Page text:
Is this job (nurse anesthetist) really as good as Im reading or no?Register Today!
- by Zagnonian Dec 6, '12So basically Ive read around 150k a year, 36hr/wk, covered or low malpractice insurance and around 7 years of schooling/training and high demand? Am I missing something or is this job perfect?
- Dec 6, '12 by AnoetosNo, that's about right, but the programs are very competitive and hard to get into, not to mention very difficult...and it's a ridiculous amount of responsibility once you start working. But if you can get in and get through it, yeah, thats what it is.
- Dec 6, '12 by KatieMIFrom what I see:
- it is more commonly much more than 36 h/week;
- the demand is much lower than people think.
- Dec 6, '12 by BCRNAQuote from ZagnonianMost crnas work 40 hr weeks, but it is possible to work 36. The demand is down just a little right now, but no new grad is jobless if they are willing to move, or wait several months if they dont move. Only certain areas are oversaturated, mainly large cities with anestgesia programs. Locals go to school there and dont move after graduation.It is a great career, but dont do it just for the money. Honestly, Obamacare is going to bankrupt health care within the next ten years, no one in healthcare will get paid then. Unless they actually fund the program with a sustainable flow of income.So basically Ive read around 150k a year, 36hr/wk, covered or low malpractice insurance and around 7 years of schooling/training and high demand? Am I missing something or is this job perfect?
- Dec 7, '12 by MBARNBSNQuote from BCRNANo it will not! Plenty of organizations and insurance companies have implemented the policies structured around the Affordability Care Act BEFORE the last election and they are not going bankrupt. They have more customers and are getting paid to care for more rather than dealing with people who are uninsured that do not pay their bills. If you think that the status quo (having a system of uninsured who cannot pay bills flooding the ED and hospitals everyday) has not bankrupted Health Care, then you should definitely not think that insured people through the Affordability Care Act will bankrupt anybody.Honestly, Obamacare is going to bankrupt health care within the next ten years.
- Dec 7, '12 by loveanesthesiaQuote from ZagnonianNurse anesthesia is a great career-but the salary should be the last thing you consider. There are much easier ways to make 150k a year. Also if working less than 40 hrs/wk is important to you, I think you could be very disappointed. I've always worked full time salary, and maybe a couple of weeks per year it's 36 hours, mostly it's around 45, and at the end of the year 50 hour weeks are common. As money in health care gets tighter, work hours per week are not going to decrease.So basically Ive read around 150k a year, 36hr/wk, covered or low malpractice insurance and around 7 years of schooling/training and high demand? Am I missing something or is this job perfect?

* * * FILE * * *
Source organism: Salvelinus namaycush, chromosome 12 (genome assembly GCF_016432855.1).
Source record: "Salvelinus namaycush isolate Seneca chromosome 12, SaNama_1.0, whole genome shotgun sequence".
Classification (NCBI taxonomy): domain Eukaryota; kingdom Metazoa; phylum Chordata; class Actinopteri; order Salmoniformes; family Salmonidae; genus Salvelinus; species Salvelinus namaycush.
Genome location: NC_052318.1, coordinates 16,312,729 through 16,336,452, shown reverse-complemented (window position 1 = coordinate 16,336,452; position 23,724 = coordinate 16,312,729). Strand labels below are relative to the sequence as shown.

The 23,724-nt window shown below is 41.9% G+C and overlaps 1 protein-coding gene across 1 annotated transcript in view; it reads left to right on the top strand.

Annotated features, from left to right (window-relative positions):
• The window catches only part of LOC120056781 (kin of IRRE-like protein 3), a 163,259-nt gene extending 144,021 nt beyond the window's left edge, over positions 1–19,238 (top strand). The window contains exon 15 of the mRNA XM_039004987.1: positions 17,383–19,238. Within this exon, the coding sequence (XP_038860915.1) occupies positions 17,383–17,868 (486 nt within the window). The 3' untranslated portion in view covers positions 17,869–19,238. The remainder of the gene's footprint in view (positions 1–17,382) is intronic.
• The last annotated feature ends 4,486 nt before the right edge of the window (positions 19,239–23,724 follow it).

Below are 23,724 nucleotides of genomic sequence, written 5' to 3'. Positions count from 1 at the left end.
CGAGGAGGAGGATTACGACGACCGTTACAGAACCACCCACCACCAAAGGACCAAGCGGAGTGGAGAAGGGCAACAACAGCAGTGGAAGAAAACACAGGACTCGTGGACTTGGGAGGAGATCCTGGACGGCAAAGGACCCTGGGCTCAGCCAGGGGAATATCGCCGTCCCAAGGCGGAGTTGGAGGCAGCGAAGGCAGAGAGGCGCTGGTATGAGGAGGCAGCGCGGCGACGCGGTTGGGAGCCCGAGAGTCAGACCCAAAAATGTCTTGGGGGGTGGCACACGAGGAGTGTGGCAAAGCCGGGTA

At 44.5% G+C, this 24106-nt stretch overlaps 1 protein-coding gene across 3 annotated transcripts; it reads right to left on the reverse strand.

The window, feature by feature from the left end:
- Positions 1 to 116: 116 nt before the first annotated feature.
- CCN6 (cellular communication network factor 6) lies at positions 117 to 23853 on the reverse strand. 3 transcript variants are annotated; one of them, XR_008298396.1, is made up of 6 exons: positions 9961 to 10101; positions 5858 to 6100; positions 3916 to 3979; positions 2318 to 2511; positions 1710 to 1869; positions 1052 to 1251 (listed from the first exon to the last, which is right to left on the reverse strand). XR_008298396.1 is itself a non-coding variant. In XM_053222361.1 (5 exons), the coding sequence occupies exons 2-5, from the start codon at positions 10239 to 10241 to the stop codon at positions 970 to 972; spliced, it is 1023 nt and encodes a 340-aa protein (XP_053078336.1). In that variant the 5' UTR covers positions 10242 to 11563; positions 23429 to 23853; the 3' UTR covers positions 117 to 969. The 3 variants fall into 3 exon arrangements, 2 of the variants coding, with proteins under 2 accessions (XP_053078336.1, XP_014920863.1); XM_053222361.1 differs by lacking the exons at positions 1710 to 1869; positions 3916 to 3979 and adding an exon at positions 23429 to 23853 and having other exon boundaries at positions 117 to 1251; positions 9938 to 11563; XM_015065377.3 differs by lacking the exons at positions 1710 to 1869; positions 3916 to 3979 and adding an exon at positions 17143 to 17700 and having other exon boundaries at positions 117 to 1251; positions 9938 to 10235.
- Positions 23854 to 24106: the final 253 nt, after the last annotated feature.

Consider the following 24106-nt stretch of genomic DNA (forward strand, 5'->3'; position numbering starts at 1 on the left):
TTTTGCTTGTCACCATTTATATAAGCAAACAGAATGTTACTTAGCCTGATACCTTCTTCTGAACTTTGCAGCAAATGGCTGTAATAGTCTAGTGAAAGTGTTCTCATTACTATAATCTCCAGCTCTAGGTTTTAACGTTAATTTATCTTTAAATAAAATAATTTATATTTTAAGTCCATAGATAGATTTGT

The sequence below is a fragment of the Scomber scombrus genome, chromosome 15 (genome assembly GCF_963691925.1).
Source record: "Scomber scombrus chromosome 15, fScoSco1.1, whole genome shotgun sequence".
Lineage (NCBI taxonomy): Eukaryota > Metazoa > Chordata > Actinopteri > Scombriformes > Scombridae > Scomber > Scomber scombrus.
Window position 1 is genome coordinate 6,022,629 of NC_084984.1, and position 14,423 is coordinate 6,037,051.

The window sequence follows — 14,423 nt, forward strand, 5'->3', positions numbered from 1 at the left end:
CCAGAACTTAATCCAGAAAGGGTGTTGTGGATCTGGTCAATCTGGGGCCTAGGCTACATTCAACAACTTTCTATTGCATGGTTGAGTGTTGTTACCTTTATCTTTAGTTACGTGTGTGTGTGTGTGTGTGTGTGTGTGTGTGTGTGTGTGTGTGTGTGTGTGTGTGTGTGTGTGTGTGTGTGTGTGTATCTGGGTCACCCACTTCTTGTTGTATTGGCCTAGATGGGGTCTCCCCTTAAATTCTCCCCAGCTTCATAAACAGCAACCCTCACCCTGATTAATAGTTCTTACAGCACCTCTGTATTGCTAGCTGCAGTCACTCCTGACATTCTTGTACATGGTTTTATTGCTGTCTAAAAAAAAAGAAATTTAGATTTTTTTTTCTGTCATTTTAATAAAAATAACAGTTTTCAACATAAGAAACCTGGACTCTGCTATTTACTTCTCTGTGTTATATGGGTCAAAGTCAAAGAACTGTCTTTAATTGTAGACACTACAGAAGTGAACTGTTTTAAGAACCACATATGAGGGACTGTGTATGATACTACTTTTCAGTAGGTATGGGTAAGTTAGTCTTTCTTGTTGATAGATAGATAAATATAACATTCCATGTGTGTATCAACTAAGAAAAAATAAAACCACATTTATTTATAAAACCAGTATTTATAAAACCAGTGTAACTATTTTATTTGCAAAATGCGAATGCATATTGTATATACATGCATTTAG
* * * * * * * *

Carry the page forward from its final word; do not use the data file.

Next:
You should pick a career based on your particular strenths and weaknesses-not 150k for 36hr/wk. Do you like high stress environments? Do you always want to keep learning? Can you live with the fact that if you make a mistake/misjudgement you could cause harm? Are you really good at science? Can you learn a lot of information really quickly? Can you physically handle long days in the OR cheerfully? Can you stick with something (anesthesia school) and put in a lot of effort even when you think you might fail? Can you put the patient's best interest ahead of your own and stay to finish the case until 7 pm even though you worked 40/hours already this week? A good CRNA will not count the hours.
- Dec 8, '12 by mild77Well said loveanesthesia, u hit the nail on the head.
- Dec 28, '12 by wtbcrnaQuote from MullyAnd you have been a CRNA for how long that you are giving advice on the nursing profession with the highest addiction rates and one of the highest stress rates.....You may want to consider what someone that has lots of years as a CRNA is trying to tell you before jumping in with your opinion that you have little to no first hand experience with.The salary should be the last thing one considers? If this were true, I guess I should have stuck with the rock and roll band I played in after high school...